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We3: Homeward Bound with action missiles

Sum1 get 1 a bskit

I’m going to try something a bit different today.  I am going to review a COMIC.  No, not a web comic, an actual, honest to god comic that I have in my physical possession.  I’ve actually had it for several years, but I keep coming back to it and re-read it every so often, possibly because I am a sucker for adorable animals who can also kill terrorists by dispensing poison gas or a hail of bullets.

We3, created by Grant Morrison and Frank Quitely, was released by Vertigo in 2004 that follows the story of three experimental animal biorgs who want nothing more than to escape pursuit and find their way home.  Also to find something to eat.

…  Okay, fine.  In the interest of complete honesty, you should know the reason I decided to review We3 today is that the idea for a We3 movie has been kicked around since 2006.  Maybe together we can help push that gem right along?  Let’s see.

The deal with We3:  There’s a shady and undefined branch of the government that has been tasked with creating animal biorgs, who are supposed to become the soldiers of tomorrow.  At the beginning of We3, the top three specimens are a dog, a cat, and a rabbit, named one, two and three respectively.  We don’t know much about the lives of these three animals before they were inducted into the world of bionics, though at the start of each of the three issues of this comic we’re treated to “MISSING” posters, hand crafted by obviously concerned owners.  Basically, odds are the government didn’t acquire them legally.

This is as close to One’s past that we get in the comic.

Each animal has been designed to do something different.  One is built like a tank, two as a gliding stealth murderer, and 3 can dispense bombs and poison gases.  All three of them are able to communicate…  after a fashion, with the help of some implants that have been driven into their skulls.  This makes them all sound more or less like text messages, though Three does spend most of the time asking about the location of grass, and when it will be time to eat it.

The speech part ends up being an issue, and a prominent senator grows a little uneasy that We3’s predominate scientist, Roseanne Berry, would make killing machines that can talk.  So, the original three are decommissioned to make way for further projects.  Decommissioned in their case means “put out of their misery.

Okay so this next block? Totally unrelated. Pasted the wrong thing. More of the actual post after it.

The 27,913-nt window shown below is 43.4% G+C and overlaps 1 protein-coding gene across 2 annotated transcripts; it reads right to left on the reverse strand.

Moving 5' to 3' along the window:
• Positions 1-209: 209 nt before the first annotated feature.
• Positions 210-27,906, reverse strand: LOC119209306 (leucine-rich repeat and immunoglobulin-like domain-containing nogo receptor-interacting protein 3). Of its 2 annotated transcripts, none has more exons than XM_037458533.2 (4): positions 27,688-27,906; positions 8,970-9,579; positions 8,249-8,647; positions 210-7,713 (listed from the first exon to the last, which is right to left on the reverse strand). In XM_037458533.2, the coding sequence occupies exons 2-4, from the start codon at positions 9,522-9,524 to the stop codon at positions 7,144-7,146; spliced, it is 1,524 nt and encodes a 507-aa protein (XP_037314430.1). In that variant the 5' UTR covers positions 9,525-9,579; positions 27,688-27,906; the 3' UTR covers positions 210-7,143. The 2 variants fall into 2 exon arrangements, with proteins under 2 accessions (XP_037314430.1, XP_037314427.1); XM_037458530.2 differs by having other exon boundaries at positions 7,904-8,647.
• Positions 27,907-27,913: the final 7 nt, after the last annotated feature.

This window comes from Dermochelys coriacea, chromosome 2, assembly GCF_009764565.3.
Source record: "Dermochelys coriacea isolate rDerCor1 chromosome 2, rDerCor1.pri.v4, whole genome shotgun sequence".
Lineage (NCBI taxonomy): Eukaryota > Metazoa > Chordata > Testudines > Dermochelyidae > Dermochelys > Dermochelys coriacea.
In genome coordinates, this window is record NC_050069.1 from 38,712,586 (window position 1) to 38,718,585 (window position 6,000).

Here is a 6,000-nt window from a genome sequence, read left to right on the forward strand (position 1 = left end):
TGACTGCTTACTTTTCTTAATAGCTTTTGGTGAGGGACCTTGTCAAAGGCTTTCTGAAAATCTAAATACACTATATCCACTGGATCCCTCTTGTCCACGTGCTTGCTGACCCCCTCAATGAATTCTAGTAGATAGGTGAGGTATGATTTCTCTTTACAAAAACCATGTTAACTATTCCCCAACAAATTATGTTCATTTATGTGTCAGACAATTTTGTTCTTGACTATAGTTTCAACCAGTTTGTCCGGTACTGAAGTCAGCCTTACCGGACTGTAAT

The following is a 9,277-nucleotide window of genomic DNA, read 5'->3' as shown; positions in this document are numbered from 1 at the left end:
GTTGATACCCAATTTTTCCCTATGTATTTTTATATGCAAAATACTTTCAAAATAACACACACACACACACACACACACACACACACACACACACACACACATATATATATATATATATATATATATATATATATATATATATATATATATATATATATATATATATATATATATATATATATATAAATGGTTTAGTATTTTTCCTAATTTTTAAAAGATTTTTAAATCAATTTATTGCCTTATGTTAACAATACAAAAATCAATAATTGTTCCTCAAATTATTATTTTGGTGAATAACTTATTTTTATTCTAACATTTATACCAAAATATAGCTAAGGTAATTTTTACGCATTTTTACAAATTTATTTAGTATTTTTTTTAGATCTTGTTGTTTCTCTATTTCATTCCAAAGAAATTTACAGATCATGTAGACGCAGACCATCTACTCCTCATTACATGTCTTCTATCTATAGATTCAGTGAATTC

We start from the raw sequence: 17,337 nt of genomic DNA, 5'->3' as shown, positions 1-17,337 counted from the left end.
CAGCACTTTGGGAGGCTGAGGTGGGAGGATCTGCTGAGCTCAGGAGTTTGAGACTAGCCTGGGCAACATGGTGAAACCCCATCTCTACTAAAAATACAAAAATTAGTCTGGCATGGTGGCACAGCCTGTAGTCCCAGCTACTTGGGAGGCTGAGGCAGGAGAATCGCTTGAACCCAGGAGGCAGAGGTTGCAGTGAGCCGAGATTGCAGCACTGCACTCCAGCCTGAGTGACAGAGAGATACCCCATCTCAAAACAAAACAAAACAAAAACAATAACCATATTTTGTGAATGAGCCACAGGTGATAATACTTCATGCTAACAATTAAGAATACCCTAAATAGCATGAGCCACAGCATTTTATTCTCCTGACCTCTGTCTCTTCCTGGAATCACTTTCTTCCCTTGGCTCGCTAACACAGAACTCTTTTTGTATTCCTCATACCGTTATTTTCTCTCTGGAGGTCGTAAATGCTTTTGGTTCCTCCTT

From there it’s an escape story.  We3 may not know what the word “decommissioned” means (to quote One, “Dee-comm-ish.  ?Word?”) but they do know the meaning of survival.  The rest of the comic is mainly about their flight, their interactions with civilians, and their struggle to find the abstract concept of “home.”

What I love about this comic is the interactions between each of the members of We3.  One is a loyal dog through and through.  He’ll enact acts of bravery to save those around him and then tell himself “gud dog!” as a reward.  Two, as the cat, is a complete and utter jerk who often questions where they’re going.  And Three, well, three is pretty simple, but even then still manages to show genuine care about his two companions.

And somehow, Morrison and Quitely make you care about those animals.  Some sections are downright heartbreaking, where the animals just don’t understand what’s happening or why.  Or when they place complete, unshakable trust in someone, despite all signs pointing otherwise.

The military kills bunnies! You heard it here first.

The human characters…  aren’t quite as developed.  Honestly, most of them are really just there as fodder.  If I had to pick something I wasn’t too crazy about in this comic, its that the artists seem to go out of their way to freak you out, be it through a close up shot of a rat being bitten in half or a close up image of a spike going through a helicopter pilot’s eye.  There are only two characters who are remotely interesting, but we never learn a whole lot about them.

But its the journey that keeps me coming back.  We3 is a comic that makes me desperately want to adopt a puppy.  I’m too poor to afford one, mind you, and I’m not allowed to have pets in my apartment…  and I’m always at work so it’d just be here by itself all the time, but now I WANT one.

If you haven’t heard about We3 before, I strongly recommend you pick it up.  And hey, maybe if everyone who reads Faceplant buys a copy, we can help to fund the first three seconds of the opening credits if they ever make the movie!  That’s something, right?

Gud Tophat, ?dun write?


2 Responses

  1. He also said that “Superman escapes from the confines of the DC Universe into something else.” Morrison is interested in the idea of dimensions, with comics occupying 2D space.

  2. we3 has been described by Publisher’s Weekly as “Morrison’s most accessible tale ever.” I think this is mostly true. Sure, the Scottish writer can’t resist a trick or two – “we chose to treat the page not as a flat 2-D surface upon which panels were ‘pasted’ down flat but as a virtual 3-D space in which panels could be ‘hung’ and ‘rotated’ or stacked one on top of the other,” he explains in the notes at the back – but I think that we3 is the Grant Morrison book that you should be able to hand to any reader and make a fan of them. If people can’t find something emotionally or intellectually engaging in Morrison’s tale of three robot animals trying to get home, then perhaps the writer is just not for them.

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